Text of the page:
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Assistance in arriving in Tonga when the airport opens, telephone lines partially restored

  • Tonga airport reopens after ash on runway cleared
  • AU, NZ flights with aids en route to Nuku'alofa
  • Telephone contact with Tonga established 5 days after blackout
  • The UN says 80% of Tonga's population is hard hit
  • The Tongans fear that clean drinking water will run out

January 20 (Reuters) - Aircraft with much-needed humanitarian supplies from Australia and New Zealand will arrive in tsunami-hit Tonga on Thursday, when the island in the South Pacific finally made contact with the rest of the world after being cut off for five days. .

Australian Defense Secretary Peter Dutton said a Royal Australian Air Force plane loaded with humanitarian supplies and a sweeper to help remove ash from the airport runway had left Brisbane and another plane would depart later Thursday.

New Zealand's foreign minister said its air force has also sent a C-130 Hercules from Auckland, which will land in the Tongan capital Nuku'alofa around 4pm New Zealand time.

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"The aircraft carries humanitarian aid and disaster relief supplies, including water tanks, kits for temporary shelters, generators, hygiene and family kits and communications equipment," Nanaia Mahuta said in a statement.

The supply of supplies will be contactless and the plane is expected to be on the ground for up to 90 minutes before returning to New Zealand, she said. Tonga is COVID-19-free and is concerned that aid workers may bring the virus.

Japan said Thursday it would send aid, including drinking water and volcanic ash cleaning equipment, through Japan's International Cooperation Agency.

The eruption of Hunga Tonga-Hunga Ha'apai volcano, which has killed at least three people, sent tsunami waves across the Pacific Ocean on Saturday and severely damaged villages, resorts and many buildings in Tonga, knocking out communications to the nation of about 105,000 people.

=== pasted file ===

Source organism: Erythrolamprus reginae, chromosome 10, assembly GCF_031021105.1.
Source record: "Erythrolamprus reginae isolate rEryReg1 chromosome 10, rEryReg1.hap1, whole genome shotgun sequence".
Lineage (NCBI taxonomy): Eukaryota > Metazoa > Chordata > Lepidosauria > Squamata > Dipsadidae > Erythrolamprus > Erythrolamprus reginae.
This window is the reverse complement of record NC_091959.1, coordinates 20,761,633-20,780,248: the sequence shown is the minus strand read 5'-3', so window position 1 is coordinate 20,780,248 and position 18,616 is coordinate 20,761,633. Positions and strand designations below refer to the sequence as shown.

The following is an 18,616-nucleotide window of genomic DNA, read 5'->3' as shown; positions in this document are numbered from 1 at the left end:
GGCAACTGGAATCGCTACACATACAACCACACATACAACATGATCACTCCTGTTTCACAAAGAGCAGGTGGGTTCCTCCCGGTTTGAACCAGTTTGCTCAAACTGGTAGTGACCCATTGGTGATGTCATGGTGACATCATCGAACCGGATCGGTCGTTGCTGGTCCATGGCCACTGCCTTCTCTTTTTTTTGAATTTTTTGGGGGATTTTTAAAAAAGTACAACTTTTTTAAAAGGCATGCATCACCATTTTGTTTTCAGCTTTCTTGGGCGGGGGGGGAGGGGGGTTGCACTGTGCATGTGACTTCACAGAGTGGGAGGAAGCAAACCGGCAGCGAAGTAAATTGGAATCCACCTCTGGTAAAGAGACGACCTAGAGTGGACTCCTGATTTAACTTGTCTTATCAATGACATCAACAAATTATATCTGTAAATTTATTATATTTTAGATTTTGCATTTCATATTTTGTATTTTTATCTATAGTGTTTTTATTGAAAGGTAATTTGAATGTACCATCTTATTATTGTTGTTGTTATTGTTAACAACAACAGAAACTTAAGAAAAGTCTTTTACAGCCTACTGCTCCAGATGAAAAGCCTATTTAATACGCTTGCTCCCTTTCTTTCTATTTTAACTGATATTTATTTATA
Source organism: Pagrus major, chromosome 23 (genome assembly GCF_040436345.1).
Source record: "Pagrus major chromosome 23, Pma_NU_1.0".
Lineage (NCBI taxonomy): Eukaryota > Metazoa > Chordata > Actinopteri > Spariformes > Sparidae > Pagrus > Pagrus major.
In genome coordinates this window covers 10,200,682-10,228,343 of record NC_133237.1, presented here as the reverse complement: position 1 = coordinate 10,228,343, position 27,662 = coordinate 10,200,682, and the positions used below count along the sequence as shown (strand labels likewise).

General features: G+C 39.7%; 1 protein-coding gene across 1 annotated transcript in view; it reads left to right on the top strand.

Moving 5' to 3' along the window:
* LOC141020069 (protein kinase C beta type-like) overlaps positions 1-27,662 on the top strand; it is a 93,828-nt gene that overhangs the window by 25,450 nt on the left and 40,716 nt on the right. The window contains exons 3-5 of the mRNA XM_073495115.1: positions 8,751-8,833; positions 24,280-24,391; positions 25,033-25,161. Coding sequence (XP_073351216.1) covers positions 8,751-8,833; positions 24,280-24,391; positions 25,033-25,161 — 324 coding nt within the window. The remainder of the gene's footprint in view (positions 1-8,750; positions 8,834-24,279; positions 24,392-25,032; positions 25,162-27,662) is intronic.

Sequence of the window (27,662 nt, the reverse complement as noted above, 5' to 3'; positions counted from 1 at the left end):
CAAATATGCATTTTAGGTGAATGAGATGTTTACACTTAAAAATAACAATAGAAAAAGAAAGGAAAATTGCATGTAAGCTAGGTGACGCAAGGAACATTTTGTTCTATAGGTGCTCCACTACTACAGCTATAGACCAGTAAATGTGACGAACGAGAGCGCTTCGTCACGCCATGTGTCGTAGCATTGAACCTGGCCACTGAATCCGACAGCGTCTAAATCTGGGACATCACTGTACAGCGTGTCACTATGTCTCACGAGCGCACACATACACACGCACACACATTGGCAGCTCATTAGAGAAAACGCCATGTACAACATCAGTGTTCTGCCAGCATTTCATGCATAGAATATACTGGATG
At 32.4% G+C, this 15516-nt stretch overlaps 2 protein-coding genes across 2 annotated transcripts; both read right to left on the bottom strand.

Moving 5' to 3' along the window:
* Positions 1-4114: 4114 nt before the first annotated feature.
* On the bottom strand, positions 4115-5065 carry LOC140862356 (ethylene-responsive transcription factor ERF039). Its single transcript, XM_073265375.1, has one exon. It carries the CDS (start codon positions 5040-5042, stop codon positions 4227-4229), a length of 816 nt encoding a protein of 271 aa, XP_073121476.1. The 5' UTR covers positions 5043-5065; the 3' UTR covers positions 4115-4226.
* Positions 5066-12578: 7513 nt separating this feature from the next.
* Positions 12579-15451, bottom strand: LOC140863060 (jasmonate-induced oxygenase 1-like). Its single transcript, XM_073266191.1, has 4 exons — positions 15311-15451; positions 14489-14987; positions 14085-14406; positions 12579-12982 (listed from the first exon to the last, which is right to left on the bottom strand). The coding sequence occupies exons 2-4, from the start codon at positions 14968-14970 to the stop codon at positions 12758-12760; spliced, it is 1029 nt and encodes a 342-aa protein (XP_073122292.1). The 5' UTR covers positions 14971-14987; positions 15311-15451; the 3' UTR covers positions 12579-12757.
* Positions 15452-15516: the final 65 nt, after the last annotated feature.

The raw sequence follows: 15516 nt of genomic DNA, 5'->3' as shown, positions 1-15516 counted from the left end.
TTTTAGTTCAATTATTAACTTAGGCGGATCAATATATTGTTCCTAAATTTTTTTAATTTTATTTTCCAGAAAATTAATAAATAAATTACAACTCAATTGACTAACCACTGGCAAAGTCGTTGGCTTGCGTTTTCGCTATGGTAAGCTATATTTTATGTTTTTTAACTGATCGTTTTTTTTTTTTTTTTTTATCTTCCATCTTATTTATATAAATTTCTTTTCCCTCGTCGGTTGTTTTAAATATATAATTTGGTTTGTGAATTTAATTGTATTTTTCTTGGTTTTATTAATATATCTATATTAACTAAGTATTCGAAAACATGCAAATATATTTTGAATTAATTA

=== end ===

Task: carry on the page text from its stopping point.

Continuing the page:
Telephone connections between Tonga and the wider world were restored late Wednesday, though restoring a full Internet connection is likely to take a month or more, according to the owner of the archipelago's only submarine communications cable.

In a speech to Reuters from Nuku'alofa, local journalist Marian Kupu said the Tongans were in the process of cleaning up all the dust from the volcanic eruption, but feared they could run out of drinking water.

“Every home has their own tanks with water supply, but most of them are filled with dust, so it is not safe to drink,” Kupu said.

A few villages on the west side of Tonga were hit very hard, she said.

"I do not want to say that we expect more deaths, but as we speak, the government is trying to fly to the other islands to control them."

Asked if there was enough food, she said, "I can say we might be able to survive the next few weeks, but I'm not sure about water."

Meanwhile, Tongans abroad feverishly called their families home to ensure their safety.

"Today there is a sigh of relief as we are able to communicate with our loved ones back home," said John Pulu, a Tongan-based Auckland-based TV and radio personality.

"We breathe and sleep a little better," he said.


The UN said about 84,000 people - more than 80% of the population - had been hit hard by the disaster.

"They have been hit by loss of houses, loss of communication, what we understand is the problem of the water," UN spokesman Stephane Dujarric told reporters.

The most urgent humanitarian needs are clean water, food and non-food, he said.

"Water is really the biggest life-saving problem. The water sources have been polluted, the water systems are down."

New Zealand said Tonga, one of the few coronavirus - free countries, had agreed to receive two of its ships with aid and supplies, despite concerns about importing a COVID-19 outbreak that would things get worse. Vaccination against the virus is as high as 90% among Tongans.

The ships, which carried 250,000 liters of water along with other supplies, arrive on Friday.

The Hunga Tonga-Hunga Ha'apai volcano erupted about 40 miles (65 km) from the Tongan capital with an explosion heard 2,300 km (1,400 miles) away in New Zealand.

Waves reaching up to 15 meters (49 feet) hit the outer Ha'apai archipelago, destroying all the houses on Mango Island, as well as the west coast of Tonga's main island, Tongatapu, where 56 houses were destroyed or severely damaged. said the Prime Minister's office.

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Reporting by Praveen Menon and Michelle Nichols; Additional reporting by Chang-Ran Kim in Tokyo; editing by Grant McCool, Michael Perry and Richard Pullin

Our standards: Thomson Reuters Trust Principles.


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